Through all my years of hamster rearing I have had several different species of hamster. I’ve owned multiple Syrians, one Campbell’s Dwarf, and one Winter White Dwarf. There are two main species I have yet to own, the Roborovski Hamster and the Chinese Dwarf Hamster. Recently, I decided the next hamster to enter my home would be the Chinese Dwarf Hamster.
Why Not a Robo
There are only two species of hamster left for me to own before I’ve “caught them all.” So why didn’t I opt for the Roborovski, affectionately called Robo for short. Robo’s make amazing pets and are quite adorable. I certainly will get a Robo at one point. Roborovski Hamsters are the smallest and fastest of the hamster species. This makes them the hardest to handle. They are also the least affectionate of all the hamsters. A Roborovski Dwarf is a better pet for those seeking a more hands off animal. Right now, my hamster is my primary pet. In the future, when I have a dog or a cat, a Robo will be able to live comfortably in my home without me constantly bugging them.
The Chinese Dwarf Hamster
While every hamster is unique in their own right, Chinese Dwarf Hamsters have a special trait that sets them apart from the rest. This of course, is their prehensile, mouse-like tail. Most hamsters have a short nub of a tail, but the Chinese Dwarf hamster has a tail that averages two to three centimeters in length. That is over two times longer than a Syrian Hamster’s tail! Chinese Dwarf Hamsters are shier than Syrians Hamsters, Winter White Dwarf Hamsters, and Campbell’s Dwarf Hamsters. Regardless, they are friendly and charming in their own right. These hamsters will rarely bite if handled well. A Chinese Dwarf with enough exposure and hand rearing makes an excellent pet.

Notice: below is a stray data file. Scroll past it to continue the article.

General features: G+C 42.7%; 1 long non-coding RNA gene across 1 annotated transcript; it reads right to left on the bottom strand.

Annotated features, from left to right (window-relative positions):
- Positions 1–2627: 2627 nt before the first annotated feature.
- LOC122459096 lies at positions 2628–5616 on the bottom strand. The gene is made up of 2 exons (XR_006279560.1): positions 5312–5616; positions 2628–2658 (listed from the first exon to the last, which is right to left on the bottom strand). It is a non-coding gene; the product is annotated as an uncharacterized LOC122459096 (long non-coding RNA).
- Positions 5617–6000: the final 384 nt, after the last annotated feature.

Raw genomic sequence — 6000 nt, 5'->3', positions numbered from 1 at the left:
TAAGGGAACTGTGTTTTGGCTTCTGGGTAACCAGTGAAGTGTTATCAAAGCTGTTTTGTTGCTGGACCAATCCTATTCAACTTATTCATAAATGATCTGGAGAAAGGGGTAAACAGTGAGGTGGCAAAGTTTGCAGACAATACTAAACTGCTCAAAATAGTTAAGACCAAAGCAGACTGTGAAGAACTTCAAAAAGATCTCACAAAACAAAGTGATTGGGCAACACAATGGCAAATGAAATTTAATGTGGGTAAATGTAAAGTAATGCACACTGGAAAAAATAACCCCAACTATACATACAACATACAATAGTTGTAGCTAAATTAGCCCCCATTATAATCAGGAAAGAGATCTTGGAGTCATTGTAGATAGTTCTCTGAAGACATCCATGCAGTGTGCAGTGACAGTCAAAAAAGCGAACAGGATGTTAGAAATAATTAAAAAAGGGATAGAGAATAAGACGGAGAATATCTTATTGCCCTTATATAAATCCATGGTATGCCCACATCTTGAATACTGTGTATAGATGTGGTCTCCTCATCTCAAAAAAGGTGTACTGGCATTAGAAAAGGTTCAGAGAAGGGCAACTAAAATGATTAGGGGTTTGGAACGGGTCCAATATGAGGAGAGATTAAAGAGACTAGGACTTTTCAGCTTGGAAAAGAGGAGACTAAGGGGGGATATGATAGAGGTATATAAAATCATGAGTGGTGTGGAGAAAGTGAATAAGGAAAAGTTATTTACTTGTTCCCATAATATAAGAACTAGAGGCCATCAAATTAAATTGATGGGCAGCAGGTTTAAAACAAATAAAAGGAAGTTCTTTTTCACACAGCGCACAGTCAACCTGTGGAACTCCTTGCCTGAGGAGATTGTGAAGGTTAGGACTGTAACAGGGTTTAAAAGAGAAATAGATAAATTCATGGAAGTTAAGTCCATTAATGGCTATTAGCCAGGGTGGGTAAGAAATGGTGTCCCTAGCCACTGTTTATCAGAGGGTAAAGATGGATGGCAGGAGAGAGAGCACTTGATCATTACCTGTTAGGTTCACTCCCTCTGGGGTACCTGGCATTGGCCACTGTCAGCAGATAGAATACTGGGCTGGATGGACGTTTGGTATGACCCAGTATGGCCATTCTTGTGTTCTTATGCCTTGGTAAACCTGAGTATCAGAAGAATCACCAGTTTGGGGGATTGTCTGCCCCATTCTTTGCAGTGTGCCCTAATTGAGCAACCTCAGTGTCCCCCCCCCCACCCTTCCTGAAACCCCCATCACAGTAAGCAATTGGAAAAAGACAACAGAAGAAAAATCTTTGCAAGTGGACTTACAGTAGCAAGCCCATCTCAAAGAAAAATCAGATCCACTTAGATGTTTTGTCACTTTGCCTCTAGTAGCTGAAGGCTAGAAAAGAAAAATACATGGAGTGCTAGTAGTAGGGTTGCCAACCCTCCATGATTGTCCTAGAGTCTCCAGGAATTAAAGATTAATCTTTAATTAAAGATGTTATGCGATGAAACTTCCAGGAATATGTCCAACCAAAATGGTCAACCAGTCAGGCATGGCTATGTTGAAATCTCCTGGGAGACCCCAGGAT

My Current Hamster
My current hamster Ghost is an albino Winter White Dwarf. Ghost is a great hamster with a unique personality. He is hands down the most stubborn hamster I have ever owned. Ghost only wants to hang out if he’s in the mood, on his terms. Despite this, I love to shower him with treats and head pats. I am currently deciding whether I should wait, or bring a second hamster home. The two cages would be kept separate, and I would not let them interact. Hamsters are solitary creatures and can very rarely be kept together.
All species of hamster make great pets when properly cared for. I’ve recently opened my heart to Chinese Dwarf Hamsters and am eager to adopt one of my own. We’ll see how long I can wait before I decide to bring one into my home. It’s going to be a matter of space, money, and convincing my roommate. Right now, I’m looking around my living room and I already think I can make it work. Don’t be surprised if you see me writing an article about a new hamster in the next few weeks.